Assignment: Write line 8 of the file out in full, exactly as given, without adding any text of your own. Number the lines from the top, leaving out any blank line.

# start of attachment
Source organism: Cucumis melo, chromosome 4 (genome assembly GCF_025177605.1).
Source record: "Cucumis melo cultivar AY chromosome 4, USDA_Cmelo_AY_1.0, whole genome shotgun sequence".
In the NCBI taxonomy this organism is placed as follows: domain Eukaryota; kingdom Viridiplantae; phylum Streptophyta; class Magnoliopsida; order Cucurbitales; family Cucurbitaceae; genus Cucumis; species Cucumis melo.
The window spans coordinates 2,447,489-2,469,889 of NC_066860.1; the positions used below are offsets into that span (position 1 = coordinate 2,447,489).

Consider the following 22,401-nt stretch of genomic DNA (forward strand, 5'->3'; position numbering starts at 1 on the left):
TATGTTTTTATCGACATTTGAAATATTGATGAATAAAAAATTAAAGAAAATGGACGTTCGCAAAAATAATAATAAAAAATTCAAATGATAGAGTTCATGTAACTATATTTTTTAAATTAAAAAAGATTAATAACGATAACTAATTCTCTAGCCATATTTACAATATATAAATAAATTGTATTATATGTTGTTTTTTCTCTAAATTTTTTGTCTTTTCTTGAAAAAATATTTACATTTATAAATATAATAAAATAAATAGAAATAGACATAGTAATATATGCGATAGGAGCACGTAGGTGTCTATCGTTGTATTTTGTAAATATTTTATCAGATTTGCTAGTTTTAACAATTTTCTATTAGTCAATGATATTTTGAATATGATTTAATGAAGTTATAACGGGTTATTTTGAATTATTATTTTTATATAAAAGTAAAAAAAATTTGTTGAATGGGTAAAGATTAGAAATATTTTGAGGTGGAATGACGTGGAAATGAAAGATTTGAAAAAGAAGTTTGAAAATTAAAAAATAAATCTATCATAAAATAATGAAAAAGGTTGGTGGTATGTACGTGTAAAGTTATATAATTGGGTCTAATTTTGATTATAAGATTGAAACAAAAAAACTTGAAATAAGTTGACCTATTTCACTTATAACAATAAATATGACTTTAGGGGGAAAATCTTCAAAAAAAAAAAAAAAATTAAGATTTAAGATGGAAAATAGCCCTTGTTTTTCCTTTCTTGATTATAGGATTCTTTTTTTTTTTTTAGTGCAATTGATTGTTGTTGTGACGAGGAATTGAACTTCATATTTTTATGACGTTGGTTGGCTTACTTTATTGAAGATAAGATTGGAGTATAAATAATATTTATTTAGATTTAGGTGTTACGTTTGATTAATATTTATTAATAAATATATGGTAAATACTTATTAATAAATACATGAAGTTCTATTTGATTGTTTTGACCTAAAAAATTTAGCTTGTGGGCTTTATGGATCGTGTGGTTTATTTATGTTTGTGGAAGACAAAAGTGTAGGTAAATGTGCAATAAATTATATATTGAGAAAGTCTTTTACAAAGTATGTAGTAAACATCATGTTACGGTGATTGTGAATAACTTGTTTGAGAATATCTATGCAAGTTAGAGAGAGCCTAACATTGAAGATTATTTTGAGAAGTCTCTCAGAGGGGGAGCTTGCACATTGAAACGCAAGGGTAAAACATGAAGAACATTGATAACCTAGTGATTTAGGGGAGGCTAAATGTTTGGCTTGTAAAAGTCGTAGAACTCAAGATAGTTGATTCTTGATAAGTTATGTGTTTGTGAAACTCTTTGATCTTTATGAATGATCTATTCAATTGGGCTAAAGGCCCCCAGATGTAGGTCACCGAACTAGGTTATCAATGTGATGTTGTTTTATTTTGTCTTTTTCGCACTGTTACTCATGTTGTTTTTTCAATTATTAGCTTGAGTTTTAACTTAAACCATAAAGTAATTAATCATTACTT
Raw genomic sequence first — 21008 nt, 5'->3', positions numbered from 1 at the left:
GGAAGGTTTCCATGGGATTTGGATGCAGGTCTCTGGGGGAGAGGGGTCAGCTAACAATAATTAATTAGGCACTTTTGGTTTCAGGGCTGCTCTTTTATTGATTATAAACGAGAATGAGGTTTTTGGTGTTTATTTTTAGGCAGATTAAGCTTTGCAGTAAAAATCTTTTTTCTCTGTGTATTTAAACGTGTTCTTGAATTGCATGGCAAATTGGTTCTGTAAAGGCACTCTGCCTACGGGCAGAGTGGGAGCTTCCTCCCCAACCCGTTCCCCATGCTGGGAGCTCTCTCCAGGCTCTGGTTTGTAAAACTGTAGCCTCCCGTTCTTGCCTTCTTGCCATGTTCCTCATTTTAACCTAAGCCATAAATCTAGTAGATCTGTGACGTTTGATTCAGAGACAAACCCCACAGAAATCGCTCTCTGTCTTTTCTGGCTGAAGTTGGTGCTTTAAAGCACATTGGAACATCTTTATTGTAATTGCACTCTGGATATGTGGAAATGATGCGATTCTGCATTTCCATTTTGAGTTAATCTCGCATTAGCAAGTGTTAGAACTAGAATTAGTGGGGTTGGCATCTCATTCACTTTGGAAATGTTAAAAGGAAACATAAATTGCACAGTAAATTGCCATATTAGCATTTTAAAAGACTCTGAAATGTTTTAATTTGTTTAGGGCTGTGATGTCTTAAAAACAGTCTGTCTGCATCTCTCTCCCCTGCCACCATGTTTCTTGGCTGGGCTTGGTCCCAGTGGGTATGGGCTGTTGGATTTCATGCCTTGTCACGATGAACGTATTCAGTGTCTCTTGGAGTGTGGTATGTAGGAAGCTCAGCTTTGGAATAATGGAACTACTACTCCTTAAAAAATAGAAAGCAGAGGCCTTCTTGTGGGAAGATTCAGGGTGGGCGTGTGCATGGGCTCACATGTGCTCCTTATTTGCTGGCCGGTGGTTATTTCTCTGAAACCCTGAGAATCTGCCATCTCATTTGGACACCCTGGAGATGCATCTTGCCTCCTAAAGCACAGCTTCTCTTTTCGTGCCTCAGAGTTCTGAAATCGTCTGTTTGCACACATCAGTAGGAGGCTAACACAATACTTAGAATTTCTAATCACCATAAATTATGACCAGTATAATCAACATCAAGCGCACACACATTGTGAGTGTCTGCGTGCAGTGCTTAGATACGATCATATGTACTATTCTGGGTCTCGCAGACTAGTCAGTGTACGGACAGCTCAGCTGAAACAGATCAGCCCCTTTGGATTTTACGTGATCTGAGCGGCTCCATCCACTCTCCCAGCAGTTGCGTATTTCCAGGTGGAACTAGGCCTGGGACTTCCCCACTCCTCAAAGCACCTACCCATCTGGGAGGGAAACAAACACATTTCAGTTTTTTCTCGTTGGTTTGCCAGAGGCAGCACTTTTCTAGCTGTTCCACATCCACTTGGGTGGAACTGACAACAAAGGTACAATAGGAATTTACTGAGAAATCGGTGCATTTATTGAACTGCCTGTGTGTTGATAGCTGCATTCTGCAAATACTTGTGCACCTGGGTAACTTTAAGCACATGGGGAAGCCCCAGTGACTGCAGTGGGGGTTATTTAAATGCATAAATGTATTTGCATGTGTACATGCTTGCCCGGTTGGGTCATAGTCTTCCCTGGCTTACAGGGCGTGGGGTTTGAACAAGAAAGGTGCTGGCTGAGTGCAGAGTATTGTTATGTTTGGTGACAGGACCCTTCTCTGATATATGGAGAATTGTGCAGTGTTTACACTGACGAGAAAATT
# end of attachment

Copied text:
GGAAGGTTTCCATGGGATTTGGATGCAGGTCTCTGGGGGAGAGGGGTCAGCTAACAATAATTAATTAGGCACTTTTGGTTTCAGGGCTGCTCTTTTATTGATTATAAACGAGAATGAGGTTTTTGGTGTTTATTTTTAGGCAGATTAAGCTTTGCAGTAAAAATCTTTTTTCTCTGTGTATTTAAACGTGTTCTTGAATTGCATGGCAAATTGGTTCTGTAAAGGCACTCTGCCTACGGGCAGAGTGGGAGCTTCCTCCCCAACCCGTTCCCCATGCTGGGAGCTCTCTCCAGGCTCTGGTTTGTAAAACTGTAGCCTCCCGTTCTTGCCTTCTTGCCATGTTCCTCATTTTAACCTAAGCCATAAATCTAGTAGATCTGTGACGTTTGATTCAGAGACAAACCCCACAGAAATCGCTCTCTGTCTTTTCTGGCTGAAGTTGGTGCTTTAAAGCACATTGGAACATCTTTATTGTAATTGCACTCTGGATATGTGGAAATGATGCGATTCTGCATTTCCATTTTGAGTTAATCTCGCATTAGCAAGTGTTAGAACTAGAATTAGTGGGGTTGGCATCTCATTCACTTTGGAAATGTTAAAAGGAAACATAAATTGCACAGTAAATTGCCATATTAGCATTTTAAAAGACTCTGAAATGTTTTAATTTGTTTAGGGCTGTGATGTCTTAAAAACAGTCTGTCTGCATCTCTCTCCCCTGCCACCATGTTTCTTGGCTGGGCTTGGTCCCAGTGGGTATGGGCTGTTGGATTTCATGCCTTGTCACGATGAACGTATTCAGTGTCTCTTGGAGTGTGGTATGTAGGAAGCTCAGCTTTGGAATAATGGAACTACTACTCCTTAAAAAATAGAAAGCAGAGGCCTTCTTGTGGGAAGATTCAGGGTGGGCGTGTGCATGGGCTCACATGTGCTCCTTATTTGCTGGCCGGTGGTTATTTCTCTGAAACCCTGAGAATCTGCCATCTCATTTGGACACCCTGGAGATGCATCTTGCCTCCTAAAGCACAGCTTCTCTTTTCGTGCCTCAGAGTTCTGAAATCGTCTGTTTGCACACATCAGTAGGAGGCTAACACAATACTTAGAATTTCTAATCACCATAAATTATGACCAGTATAATCAACATCAAGCGCACACACATTGTGAGTGTCTGCGTGCAGTGCTTAGATACGATCATATGTACTATTCTGGGTCTCGCAGACTAGTCAGTGTACGGACAGCTCAGCTGAAACAGATCAGCCCCTTTGGATTTTACGTGATCTGAGCGGCTCCATCCACTCTCCCAGCAGTTGCGTATTTCCAGGTGGAACTAGGCCTGGGACTTCCCCACTCCTCAAAGCACCTACCCATCTGGGAGGGAAACAAACACATTTCAGTTTTTTCTCGTTGGTTTGCCAGAGGCAGCACTTTTCTAGCTGTTCCACATCCACTTGGGTGGAACTGACAACAAAGGTACAATAGGAATTTACTGAGAAATCGGTGCATTTATTGAACTGCCTGTGTGTTGATAGCTGCATTCTGCAAATACTTGTGCACCTGGGTAACTTTAAGCACATGGGGAAGCCCCAGTGACTGCAGTGGGGGTTATTTAAATGCATAAATGTATTTGCATGTGTACATGCTTGCCCGGTTGGGTCATAGTCTTCCCTGGCTTACAGGGCGTGGGGTTTGAACAAGAAAGGTGCTGGCTGAGTGCAGAGTATTGTTATGTTTGGTGACAGGACCCTTCTCTGATATATGGAGAATTGTGCAGTGTTTACACTGACGAGAAAATT